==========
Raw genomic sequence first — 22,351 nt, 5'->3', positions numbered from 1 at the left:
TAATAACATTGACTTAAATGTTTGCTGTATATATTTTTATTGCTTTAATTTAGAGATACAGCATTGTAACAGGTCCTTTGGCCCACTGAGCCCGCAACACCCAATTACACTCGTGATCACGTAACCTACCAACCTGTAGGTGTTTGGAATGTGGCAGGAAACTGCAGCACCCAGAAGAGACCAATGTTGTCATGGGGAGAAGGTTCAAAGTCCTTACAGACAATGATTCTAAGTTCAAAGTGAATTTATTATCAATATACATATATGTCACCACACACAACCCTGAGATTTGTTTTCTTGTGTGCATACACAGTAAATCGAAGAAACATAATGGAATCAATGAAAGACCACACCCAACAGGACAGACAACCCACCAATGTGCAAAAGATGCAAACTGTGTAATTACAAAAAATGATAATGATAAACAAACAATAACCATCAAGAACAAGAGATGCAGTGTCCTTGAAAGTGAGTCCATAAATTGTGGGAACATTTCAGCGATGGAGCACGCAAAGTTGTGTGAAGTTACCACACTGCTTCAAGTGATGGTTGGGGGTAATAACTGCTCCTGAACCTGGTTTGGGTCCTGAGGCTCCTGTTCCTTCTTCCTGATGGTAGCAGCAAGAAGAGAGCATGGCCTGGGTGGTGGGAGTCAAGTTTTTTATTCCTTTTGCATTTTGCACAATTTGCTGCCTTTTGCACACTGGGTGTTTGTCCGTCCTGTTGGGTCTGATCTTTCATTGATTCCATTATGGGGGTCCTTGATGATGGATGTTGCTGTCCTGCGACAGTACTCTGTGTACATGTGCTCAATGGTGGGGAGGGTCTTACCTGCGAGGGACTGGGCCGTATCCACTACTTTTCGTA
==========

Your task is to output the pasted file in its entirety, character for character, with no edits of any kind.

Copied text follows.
Raw genomic sequence first — 22,351 nt, 5'->3', positions numbered from 1 at the left:
TAATAACATTGACTTAAATGTTTGCTGTATATATTTTTATTGCTTTAATTTAGAGATACAGCATTGTAACAGGTCCTTTGGCCCACTGAGCCCGCAACACCCAATTACACTCGTGATCACGTAACCTACCAACCTGTAGGTGTTTGGAATGTGGCAGGAAACTGCAGCACCCAGAAGAGACCAATGTTGTCATGGGGAGAAGGTTCAAAGTCCTTACAGACAATGATTCTAAGTTCAAAGTGAATTTATTATCAATATACATATATGTCACCACACACAACCCTGAGATTTGTTTTCTTGTGTGCATACACAGTAAATCGAAGAAACATAATGGAATCAATGAAAGACCACACCCAACAGGACAGACAACCCACCAATGTGCAAAAGATGCAAACTGTGTAATTACAAAAAATGATAATGATAAACAAACAATAACCATCAAGAACAAGAGATGCAGTGTCCTTGAAAGTGAGTCCATAAATTGTGGGAACATTTCAGCGATGGAGCACGCAAAGTTGTGTGAAGTTACCACACTGCTTCAAGTGATGGTTGGGGGTAATAACTGCTCCTGAACCTGGTTTGGGTCCTGAGGCTCCTGTTCCTTCTTCCTGATGGTAGCAGCAAGAAGAGAGCATGGCCTGGGTGGTGGGAGTCAAGTTTTTTATTCCTTTTGCATTTTGCACAATTTGCTGCCTTTTGCACACTGGGTGTTTGTCCGTCCTGTTGGGTCTGATCTTTCATTGATTCCATTATGGGGGTCCTTGATGATGGATGTTGCTGTCCTGCGACAGTACTCTGTGTACATGTGCTCAATGGTGGGGAGGGTCTTACCTGCGAGGGACTGGGCCGTATCCACTACTTTTCGTA